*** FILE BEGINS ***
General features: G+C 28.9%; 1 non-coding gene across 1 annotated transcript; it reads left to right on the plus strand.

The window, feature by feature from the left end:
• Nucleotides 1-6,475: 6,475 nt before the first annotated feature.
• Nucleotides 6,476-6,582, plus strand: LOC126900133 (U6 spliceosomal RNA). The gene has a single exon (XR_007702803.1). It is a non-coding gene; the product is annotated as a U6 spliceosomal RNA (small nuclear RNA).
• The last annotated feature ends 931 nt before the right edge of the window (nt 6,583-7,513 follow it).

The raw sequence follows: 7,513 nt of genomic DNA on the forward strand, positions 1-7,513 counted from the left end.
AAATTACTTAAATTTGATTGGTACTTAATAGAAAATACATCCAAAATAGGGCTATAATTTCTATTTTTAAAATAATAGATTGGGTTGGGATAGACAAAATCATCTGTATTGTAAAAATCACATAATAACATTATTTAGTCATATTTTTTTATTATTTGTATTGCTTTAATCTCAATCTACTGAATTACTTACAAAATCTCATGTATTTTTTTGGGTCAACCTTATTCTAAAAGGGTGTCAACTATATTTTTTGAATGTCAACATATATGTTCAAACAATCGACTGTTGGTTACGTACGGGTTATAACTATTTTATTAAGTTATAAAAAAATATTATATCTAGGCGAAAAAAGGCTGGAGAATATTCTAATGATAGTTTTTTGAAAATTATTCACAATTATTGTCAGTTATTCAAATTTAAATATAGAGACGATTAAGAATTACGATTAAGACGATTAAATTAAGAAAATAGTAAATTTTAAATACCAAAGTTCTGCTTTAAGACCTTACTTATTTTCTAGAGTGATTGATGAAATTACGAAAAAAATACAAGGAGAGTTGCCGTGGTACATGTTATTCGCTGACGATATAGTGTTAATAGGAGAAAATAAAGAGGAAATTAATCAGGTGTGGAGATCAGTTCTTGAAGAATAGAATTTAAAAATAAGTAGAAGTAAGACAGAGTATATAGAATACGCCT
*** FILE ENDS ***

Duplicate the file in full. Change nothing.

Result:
General features: G+C 28.9%; 1 non-coding gene across 1 annotated transcript; it reads left to right on the plus strand.

The window, feature by feature from the left end:
• Nucleotides 1-6,475: 6,475 nt before the first annotated feature.
• Nucleotides 6,476-6,582, plus strand: LOC126900133 (U6 spliceosomal RNA). The gene has a single exon (XR_007702803.1). It is a non-coding gene; the product is annotated as a U6 spliceosomal RNA (small nuclear RNA).
• The last annotated feature ends 931 nt before the right edge of the window (nt 6,583-7,513 follow it).

The raw sequence follows: 7,513 nt of genomic DNA on the forward strand, positions 1-7,513 counted from the left end.
AAATTACTTAAATTTGATTGGTACTTAATAGAAAATACATCCAAAATAGGGCTATAATTTCTATTTTTAAAATAATAGATTGGGTTGGGATAGACAAAATCATCTGTATTGTAAAAATCACATAATAACATTATTTAGTCATATTTTTTTATTATTTGTATTGCTTTAATCTCAATCTACTGAATTACTTACAAAATCTCATGTATTTTTTTGGGTCAACCTTATTCTAAAAGGGTGTCAACTATATTTTTTGAATGTCAACATATATGTTCAAACAATCGACTGTTGGTTACGTACGGGTTATAACTATTTTATTAAGTTATAAAAAAATATTATATCTAGGCGAAAAAAGGCTGGAGAATATTCTAATGATAGTTTTTTGAAAATTATTCACAATTATTGTCAGTTATTCAAATTTAAATATAGAGACGATTAAGAATTACGATTAAGACGATTAAATTAAGAAAATAGTAAATTTTAAATACCAAAGTTCTGCTTTAAGACCTTACTTATTTTCTAGAGTGATTGATGAAATTACGAAAAAAATACAAGGAGAGTTGCCGTGGTACATGTTATTCGCTGACGATATAGTGTTAATAGGAGAAAATAAAGAGGAAATTAATCAGGTGTGGAGATCAGTTCTTGAAGAATAGAATTTAAAAATAAGTAGAAGTAAGACAGAGTATATAGAATACGCCT